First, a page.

When the 404s become too frequent, visitors will leave the site and may never come back. This robs you of the chance to turn visitors into customers.
Fixing Error 404 On WordPress
Dealing with 404’s can be very rewarding. It may be taxing, trying to figure out the source of the problem. But you’ll be pleased to have your site running as it should without freak glitches.
Before we go on, there is one very important thing that must be done before you attempt to fix 404 problems. Back up your files!
You don’t want to forget to do this before making changes to your site. In the event something goes wrong, you’ll be able to recover without losing your content.
Now, we’ll go on to practical ways of fixing your error 404 pages.
Fixing URLS involves doing so manually by going to your permalinks in settings and saving changes. It is more applicable with error 404 messages seen after migrating from one domain to another.
You need to go to your permalinks in the settings section, select the preferred option and save changes. This solves some of the problems caused within WordPress.
In fact, sometimes simply clicking “Save Changes” without changing anything forces WordPress to reinitialize the permalinks. It actually solves a lot of URL-related issues and is the first thing many developers will check.
Adjusting permalinks is usually recommended as the first step before trying the plugins. If you still get the same error for some pages, they might be cached by your browser. You may need to clear your browser cache before changes are visible.
This is when you set up 301 redirects for content that have been renamed, moved, or deleted. Sometimes 404s show up because the URL for content has been changed, or the resources on the page have been edited, deleted, or moved somewhere else manually.
Thus, visitors try to go to the old location or use the old URL. Automatically redirecting them to the new page if it exists is often the best fix.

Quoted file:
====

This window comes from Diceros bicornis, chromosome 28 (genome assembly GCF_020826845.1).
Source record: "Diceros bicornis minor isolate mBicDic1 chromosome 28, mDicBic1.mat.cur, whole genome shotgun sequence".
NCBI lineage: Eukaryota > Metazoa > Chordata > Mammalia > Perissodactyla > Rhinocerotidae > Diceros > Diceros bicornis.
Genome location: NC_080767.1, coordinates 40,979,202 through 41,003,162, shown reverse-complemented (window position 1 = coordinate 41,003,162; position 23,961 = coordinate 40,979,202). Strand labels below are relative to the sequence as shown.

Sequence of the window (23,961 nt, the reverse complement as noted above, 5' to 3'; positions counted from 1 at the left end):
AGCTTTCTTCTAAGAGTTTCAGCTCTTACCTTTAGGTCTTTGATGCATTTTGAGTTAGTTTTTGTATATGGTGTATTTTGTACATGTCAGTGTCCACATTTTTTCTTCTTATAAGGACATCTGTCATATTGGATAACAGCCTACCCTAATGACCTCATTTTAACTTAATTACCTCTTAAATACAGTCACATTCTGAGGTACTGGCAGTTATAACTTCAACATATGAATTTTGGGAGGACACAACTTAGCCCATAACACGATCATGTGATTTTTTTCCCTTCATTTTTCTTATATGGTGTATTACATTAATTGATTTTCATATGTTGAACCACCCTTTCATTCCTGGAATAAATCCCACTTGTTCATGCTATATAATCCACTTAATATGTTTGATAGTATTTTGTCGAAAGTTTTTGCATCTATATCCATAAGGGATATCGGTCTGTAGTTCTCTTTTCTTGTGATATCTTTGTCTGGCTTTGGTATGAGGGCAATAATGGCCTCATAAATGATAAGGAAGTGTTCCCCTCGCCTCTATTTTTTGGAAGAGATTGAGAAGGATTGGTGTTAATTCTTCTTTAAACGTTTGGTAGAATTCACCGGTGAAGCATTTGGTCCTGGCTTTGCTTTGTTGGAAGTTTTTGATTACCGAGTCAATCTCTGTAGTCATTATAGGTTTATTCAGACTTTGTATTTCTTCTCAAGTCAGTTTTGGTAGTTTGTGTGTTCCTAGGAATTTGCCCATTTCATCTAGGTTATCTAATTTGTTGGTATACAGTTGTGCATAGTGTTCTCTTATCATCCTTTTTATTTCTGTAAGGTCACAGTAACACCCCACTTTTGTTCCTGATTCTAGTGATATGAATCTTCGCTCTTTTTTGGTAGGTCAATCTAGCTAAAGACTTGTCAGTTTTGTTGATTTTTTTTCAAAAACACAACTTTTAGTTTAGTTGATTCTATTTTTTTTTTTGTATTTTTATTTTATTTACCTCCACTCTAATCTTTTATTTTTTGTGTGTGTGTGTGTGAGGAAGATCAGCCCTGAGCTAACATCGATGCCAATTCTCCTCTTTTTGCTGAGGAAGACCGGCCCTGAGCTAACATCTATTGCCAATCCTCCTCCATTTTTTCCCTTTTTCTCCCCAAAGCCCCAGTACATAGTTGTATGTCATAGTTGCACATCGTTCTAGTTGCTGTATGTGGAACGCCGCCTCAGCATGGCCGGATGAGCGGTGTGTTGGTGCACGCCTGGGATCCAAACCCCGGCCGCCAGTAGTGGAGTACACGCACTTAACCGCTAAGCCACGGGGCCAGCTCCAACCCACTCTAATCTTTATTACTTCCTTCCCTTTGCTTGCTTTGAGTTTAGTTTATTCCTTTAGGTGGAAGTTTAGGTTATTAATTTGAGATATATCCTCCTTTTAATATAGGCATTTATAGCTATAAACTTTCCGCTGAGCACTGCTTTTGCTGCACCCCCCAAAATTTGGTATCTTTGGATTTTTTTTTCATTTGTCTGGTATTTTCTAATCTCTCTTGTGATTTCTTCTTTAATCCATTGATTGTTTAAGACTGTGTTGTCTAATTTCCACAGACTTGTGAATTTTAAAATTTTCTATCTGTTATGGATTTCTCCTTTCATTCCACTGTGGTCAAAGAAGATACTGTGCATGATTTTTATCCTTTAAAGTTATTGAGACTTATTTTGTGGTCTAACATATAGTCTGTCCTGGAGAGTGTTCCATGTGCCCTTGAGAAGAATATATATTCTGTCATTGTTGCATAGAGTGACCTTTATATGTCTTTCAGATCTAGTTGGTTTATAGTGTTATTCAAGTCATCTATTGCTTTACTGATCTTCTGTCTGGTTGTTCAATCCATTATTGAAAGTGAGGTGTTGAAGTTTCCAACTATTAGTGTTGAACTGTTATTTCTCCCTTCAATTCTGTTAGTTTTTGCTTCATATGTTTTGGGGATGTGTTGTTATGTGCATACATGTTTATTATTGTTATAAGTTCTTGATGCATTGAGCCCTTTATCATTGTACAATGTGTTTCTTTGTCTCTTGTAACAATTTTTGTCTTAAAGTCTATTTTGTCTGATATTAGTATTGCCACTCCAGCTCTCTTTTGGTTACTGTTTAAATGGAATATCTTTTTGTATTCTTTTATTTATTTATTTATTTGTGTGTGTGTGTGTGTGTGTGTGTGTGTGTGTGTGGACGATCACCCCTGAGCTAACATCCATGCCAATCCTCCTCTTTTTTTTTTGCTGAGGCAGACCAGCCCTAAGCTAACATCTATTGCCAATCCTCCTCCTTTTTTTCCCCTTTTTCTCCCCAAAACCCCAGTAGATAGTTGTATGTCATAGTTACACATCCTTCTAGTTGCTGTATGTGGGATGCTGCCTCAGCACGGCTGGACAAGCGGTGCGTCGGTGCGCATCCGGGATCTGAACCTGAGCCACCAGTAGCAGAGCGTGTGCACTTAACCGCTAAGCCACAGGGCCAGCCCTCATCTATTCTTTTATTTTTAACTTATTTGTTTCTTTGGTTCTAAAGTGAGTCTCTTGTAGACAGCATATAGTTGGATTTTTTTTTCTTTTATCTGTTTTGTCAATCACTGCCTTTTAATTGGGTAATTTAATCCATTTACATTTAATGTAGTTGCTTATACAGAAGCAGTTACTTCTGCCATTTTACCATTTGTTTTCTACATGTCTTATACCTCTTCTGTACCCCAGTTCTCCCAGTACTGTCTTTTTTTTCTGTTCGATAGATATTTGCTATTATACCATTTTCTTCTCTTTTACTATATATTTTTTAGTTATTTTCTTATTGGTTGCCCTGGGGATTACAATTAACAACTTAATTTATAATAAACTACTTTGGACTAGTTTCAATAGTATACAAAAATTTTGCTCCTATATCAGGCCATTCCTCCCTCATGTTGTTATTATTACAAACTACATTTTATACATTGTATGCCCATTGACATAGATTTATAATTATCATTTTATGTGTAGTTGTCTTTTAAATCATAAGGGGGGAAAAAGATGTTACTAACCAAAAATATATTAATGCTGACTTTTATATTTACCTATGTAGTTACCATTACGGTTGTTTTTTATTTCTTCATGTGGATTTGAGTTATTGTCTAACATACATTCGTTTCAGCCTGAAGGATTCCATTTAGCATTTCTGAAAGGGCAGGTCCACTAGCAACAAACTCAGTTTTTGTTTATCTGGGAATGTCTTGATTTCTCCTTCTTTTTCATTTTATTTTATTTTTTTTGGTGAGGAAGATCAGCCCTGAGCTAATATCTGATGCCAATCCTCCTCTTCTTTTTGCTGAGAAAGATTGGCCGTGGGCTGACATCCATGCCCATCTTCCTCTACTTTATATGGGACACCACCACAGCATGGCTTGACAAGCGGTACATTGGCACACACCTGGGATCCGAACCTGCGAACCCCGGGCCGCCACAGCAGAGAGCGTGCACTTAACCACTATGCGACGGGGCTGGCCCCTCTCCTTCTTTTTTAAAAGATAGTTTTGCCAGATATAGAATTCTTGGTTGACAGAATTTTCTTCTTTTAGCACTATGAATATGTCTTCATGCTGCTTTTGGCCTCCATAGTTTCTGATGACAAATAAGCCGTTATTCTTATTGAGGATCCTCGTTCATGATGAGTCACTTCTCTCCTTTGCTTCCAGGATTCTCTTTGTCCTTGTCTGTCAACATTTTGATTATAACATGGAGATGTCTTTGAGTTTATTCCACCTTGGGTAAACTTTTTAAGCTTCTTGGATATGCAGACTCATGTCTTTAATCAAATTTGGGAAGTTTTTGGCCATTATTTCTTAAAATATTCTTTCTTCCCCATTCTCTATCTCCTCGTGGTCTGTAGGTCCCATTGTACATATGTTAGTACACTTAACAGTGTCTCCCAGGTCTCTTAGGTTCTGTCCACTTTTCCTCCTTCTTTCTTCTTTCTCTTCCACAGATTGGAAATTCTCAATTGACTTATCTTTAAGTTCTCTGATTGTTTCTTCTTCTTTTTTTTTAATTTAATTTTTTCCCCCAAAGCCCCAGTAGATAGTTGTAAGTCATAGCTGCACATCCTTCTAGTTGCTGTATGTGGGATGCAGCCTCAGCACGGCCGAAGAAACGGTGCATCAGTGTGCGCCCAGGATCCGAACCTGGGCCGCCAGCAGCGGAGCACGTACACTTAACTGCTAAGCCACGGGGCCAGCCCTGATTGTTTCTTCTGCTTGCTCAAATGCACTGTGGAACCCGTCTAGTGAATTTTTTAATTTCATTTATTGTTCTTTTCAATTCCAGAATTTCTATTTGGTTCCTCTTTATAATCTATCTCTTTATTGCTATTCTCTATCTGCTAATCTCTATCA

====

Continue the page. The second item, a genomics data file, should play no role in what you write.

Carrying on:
For the plugins, you navigate to your dashboard and then to plugins. Input 404 in the keyword search. Some of these plugins include Redirection, 404 to 301, 404-Page your smart custom 404 error page, and more.
The Redirection plugin has been around for a while, and it’s still getting updates, making it a very good fit for your website.
Click on install and activate for a specific plugin such as ‘404 redirect to homepage’. It is enabled by default and then appears in your menu. The 404 URL will then show a list of all the links or incoming traffic to your non-existent pages.
This way, you can track it and see how many hits specific pages get.
These plugins will detect 404s, and when they happen, redirect every one of your 404 pages to a page you specify, usually your homepage. Any other page or post can also be used, which keeps your visitors engaged and saves you from losing them.
They can also notify you that there is a 404 in the first place. You then decide the page to redirect visitors to, preferably a page that’s better suited for that particular 404.
These plugins would redirect a 404 as soon as it is detected and before Google finds it. Otherwise, a Google bot may land on a 404 first which could hurt your SERPs.
Using Google Search Console
You may also find 404’s in Google’s Search Console. You can go through your 404’s here and fix them by redirecting them; sometimes, it was a page you failed to create.
Sometimes, the reason for the error is a difference in the domain name of the page that should be on the site and what is currently available. This may be due to a change in the website.
Fixing this case doesn’t necessarily require an extra plugin. You can use the ‘.htaccess’ if your host uses an Apache server.
These steps can help fix a 404 issue. However, you can reach out to WordPress Support Service for assistance if it persists. One of WordPress’ many developers may help you out.
Another thing you can do is create your own 404 page and customize it to help your guests find their way back to your website. Plugins are also useful here. An example of this is the 404-Page plugin, for instance.
Creating Your Own Error 404 Not Found Page on WordPress
Although we have discussed extensively fixing your 404 pages, sometimes, they will still happen for a variety of reasons. You want to be prepared.
You can do much on your end to avoid 404s, but user factors are not within your reach. A user might input a wrong URL, and a 404 page comes up.
The standard 404-page WordPress contains a short message saying the page is missing under the search bar. Customizing your page gives you something better to display.